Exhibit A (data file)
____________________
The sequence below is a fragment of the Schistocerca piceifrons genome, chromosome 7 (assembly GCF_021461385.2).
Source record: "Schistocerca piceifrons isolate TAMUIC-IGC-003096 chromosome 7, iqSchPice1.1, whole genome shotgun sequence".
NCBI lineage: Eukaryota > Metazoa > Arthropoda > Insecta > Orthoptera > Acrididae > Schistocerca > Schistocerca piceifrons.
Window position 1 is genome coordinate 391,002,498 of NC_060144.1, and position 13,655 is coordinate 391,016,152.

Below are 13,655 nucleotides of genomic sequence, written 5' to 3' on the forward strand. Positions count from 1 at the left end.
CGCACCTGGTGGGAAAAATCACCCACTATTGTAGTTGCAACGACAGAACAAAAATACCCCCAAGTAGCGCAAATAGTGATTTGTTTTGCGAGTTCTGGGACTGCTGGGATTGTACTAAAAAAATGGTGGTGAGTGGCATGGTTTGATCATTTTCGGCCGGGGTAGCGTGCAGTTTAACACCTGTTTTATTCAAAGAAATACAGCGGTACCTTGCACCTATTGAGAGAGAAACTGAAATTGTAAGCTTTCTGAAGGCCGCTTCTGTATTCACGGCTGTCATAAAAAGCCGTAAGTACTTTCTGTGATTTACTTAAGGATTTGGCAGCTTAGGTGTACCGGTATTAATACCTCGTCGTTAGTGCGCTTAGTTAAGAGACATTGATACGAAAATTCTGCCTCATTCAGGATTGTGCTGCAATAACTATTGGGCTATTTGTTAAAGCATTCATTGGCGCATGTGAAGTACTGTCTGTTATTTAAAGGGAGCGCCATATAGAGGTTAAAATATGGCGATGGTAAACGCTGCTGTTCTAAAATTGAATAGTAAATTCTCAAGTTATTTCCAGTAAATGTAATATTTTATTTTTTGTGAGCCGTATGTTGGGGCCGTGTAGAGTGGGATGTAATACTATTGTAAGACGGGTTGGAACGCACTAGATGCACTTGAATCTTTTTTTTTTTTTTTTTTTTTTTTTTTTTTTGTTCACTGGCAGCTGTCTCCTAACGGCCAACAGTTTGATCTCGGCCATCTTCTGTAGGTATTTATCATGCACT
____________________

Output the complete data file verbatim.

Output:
The sequence below is a fragment of the Schistocerca piceifrons genome, chromosome 7 (assembly GCF_021461385.2).
Source record: "Schistocerca piceifrons isolate TAMUIC-IGC-003096 chromosome 7, iqSchPice1.1, whole genome shotgun sequence".
NCBI lineage: Eukaryota > Metazoa > Arthropoda > Insecta > Orthoptera > Acrididae > Schistocerca > Schistocerca piceifrons.
Window position 1 is genome coordinate 391,002,498 of NC_060144.1, and position 13,655 is coordinate 391,016,152.

Below are 13,655 nucleotides of genomic sequence, written 5' to 3' on the forward strand. Positions count from 1 at the left end.
CGCACCTGGTGGGAAAAATCACCCACTATTGTAGTTGCAACGACAGAACAAAAATACCCCCAAGTAGCGCAAATAGTGATTTGTTTTGCGAGTTCTGGGACTGCTGGGATTGTACTAAAAAAATGGTGGTGAGTGGCATGGTTTGATCATTTTCGGCCGGGGTAGCGTGCAGTTTAACACCTGTTTTATTCAAAGAAATACAGCGGTACCTTGCACCTATTGAGAGAGAAACTGAAATTGTAAGCTTTCTGAAGGCCGCTTCTGTATTCACGGCTGTCATAAAAAGCCGTAAGTACTTTCTGTGATTTACTTAAGGATTTGGCAGCTTAGGTGTACCGGTATTAATACCTCGTCGTTAGTGCGCTTAGTTAAGAGACATTGATACGAAAATTCTGCCTCATTCAGGATTGTGCTGCAATAACTATTGGGCTATTTGTTAAAGCATTCATTGGCGCATGTGAAGTACTGTCTGTTATTTAAAGGGAGCGCCATATAGAGGTTAAAATATGGCGATGGTAAACGCTGCTGTTCTAAAATTGAATAGTAAATTCTCAAGTTATTTCCAGTAAATGTAATATTTTATTTTTTGTGAGCCGTATGTTGGGGCCGTGTAGAGTGGGATGTAATACTATTGTAAGACGGGTTGGAACGCACTAGATGCACTTGAATCTTTTTTTTTTTTTTTTTTTTTTTTTTTTTTTGTTCACTGGCAGCTGTCTCCTAACGGCCAACAGTTTGATCTCGGCCATCTTCTGTAGGTATTTATCATGCACT